Q: If you cause the cost of drugs to plummet, pharma won't spend money on R&D, right?
"If you cause the cost of drugs to plummet, pharma won't spend money on R&D, right?" This was a question from another anonymous post, but at least they were friendly this time.
Before I answer this question fully (since I think I've alluded to it in other blog posts), I want you to take a step back and ask yourself a question: Why do drug companies make drugs?
The first and feel-good answer is because they want to help people. I think this is the case for bench research. Having befriended a pharmacological PhD in the past, I can honestly report that bench researchers really do want to make medications to improve the human condition. And yes, research and development – clinical trials, the cost of design and execution, etc. – are expensive.
But most drug companies exist to make money for their shareholders, and they do this through pricing. Now, I recognize that not every medication is a huge success. But for those that are promising – and the pharmaceutical companies have metrics to know which is going to "take off" – they price the medication with cash windfall in mind.
So how does P.S.Y.C.H. effect pharmaceutical development?
A result of a more fair system like P.S.Y.C.H. is the market costs of the medications will be lower strictly through capital market forces. P.S.Y.C.H. doesn't force drug costs down; the market does. But there's nothing to say that individuals can't crowdsource promising research opportunities. In fact, they are already doing that now.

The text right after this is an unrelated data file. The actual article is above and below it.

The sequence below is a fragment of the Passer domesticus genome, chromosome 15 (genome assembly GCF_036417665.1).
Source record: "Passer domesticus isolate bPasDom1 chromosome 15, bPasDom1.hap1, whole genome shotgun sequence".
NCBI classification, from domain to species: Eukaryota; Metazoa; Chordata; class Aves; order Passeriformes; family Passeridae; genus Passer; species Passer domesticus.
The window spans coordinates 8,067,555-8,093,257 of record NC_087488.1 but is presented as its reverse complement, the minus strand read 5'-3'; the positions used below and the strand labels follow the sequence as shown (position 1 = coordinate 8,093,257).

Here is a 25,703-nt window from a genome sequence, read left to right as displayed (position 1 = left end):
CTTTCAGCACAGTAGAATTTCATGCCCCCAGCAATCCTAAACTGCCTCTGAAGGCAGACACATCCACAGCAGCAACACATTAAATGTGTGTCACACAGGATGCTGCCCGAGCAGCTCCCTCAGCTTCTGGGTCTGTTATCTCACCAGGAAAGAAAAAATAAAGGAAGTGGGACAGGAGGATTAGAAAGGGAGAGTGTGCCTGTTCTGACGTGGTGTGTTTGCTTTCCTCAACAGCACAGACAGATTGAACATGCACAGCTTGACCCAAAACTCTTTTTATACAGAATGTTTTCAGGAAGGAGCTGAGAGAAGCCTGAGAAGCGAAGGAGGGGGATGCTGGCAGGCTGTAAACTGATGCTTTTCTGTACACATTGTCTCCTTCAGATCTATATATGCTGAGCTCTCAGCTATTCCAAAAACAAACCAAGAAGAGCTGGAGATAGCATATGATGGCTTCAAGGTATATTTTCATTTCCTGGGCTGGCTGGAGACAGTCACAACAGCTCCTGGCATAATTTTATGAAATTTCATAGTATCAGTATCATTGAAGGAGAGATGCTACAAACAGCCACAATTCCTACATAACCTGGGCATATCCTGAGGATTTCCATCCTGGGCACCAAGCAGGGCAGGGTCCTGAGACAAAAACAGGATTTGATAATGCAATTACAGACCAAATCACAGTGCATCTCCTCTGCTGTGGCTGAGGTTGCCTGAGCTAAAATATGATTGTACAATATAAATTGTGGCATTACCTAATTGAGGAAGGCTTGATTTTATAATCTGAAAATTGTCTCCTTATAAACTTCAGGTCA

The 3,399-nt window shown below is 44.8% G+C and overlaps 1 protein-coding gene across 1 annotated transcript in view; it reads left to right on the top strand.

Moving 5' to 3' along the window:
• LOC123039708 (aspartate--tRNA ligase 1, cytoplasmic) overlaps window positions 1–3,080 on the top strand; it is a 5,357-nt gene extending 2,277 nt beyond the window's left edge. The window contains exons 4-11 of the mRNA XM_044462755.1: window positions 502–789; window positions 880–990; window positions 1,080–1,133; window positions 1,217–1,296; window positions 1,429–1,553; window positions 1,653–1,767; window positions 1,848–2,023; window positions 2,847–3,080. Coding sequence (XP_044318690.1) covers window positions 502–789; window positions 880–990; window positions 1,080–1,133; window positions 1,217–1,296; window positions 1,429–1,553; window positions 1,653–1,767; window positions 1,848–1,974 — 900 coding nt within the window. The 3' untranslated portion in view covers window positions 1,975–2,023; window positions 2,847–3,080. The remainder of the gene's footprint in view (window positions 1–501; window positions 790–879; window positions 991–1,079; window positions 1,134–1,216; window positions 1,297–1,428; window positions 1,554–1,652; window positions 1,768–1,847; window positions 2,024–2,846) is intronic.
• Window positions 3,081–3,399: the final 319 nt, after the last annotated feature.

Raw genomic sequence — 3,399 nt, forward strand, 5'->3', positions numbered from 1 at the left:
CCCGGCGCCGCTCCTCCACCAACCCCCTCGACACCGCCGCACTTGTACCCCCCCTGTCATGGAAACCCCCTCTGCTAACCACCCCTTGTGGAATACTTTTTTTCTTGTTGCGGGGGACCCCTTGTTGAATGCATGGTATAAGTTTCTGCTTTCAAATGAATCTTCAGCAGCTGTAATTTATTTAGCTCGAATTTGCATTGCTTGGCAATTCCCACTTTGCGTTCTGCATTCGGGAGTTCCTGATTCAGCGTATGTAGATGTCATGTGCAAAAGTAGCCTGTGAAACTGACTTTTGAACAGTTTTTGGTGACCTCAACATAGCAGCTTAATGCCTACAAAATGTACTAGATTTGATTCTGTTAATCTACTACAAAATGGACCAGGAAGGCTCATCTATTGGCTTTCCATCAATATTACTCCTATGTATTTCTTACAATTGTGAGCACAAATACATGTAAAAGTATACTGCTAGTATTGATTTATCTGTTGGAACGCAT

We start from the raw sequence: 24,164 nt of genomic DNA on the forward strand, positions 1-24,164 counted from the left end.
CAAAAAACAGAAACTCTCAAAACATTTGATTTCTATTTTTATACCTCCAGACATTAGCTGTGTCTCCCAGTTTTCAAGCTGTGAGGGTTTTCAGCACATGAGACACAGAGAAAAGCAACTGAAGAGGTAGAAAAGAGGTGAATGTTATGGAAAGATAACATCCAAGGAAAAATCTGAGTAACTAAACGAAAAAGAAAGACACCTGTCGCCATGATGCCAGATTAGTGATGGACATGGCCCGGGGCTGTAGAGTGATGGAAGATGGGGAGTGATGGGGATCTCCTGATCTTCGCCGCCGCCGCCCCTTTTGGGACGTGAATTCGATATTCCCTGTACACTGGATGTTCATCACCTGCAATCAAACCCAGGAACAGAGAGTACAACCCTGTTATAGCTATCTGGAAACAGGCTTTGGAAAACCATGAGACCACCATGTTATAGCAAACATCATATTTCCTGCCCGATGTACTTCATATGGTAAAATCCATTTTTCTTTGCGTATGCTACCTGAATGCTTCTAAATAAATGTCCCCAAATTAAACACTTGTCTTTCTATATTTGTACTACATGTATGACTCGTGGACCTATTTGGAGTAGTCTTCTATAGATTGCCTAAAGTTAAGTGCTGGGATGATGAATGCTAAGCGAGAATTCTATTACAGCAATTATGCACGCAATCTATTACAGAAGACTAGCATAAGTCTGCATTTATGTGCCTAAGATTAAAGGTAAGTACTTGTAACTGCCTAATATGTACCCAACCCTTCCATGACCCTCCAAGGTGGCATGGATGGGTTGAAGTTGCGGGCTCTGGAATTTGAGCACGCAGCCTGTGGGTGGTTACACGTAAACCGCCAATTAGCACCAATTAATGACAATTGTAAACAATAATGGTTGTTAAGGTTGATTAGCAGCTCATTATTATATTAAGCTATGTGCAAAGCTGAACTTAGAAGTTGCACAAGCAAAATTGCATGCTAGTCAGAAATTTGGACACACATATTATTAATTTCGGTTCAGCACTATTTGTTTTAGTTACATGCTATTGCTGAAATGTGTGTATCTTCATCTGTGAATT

Imagine NIH, NIMH, and university funding where people can actually donate directly to the projects of their choice because they can finally afford to. Remember: without having to pay insurance premiums that you'll never use, you'll have a couple spare dollars to throw toward research that is dear to you.
I think government is critical for a functional society. But having government "allot" funding to basic research might not be the best idea. After all, they're too busy running other things like national defense, etc. Instead, let the boards of the state general health funds decide how much of the GHF money goes to research in that state. Or have the boards vet good proposals to present to their constituency, and let the people vote on where the money goes. For economies of scale, boards from different states can collaborate and pool their resources.
When you change the current health care paradigm, the possibilities for creative, economical, and varied research are endless. Think outside the box.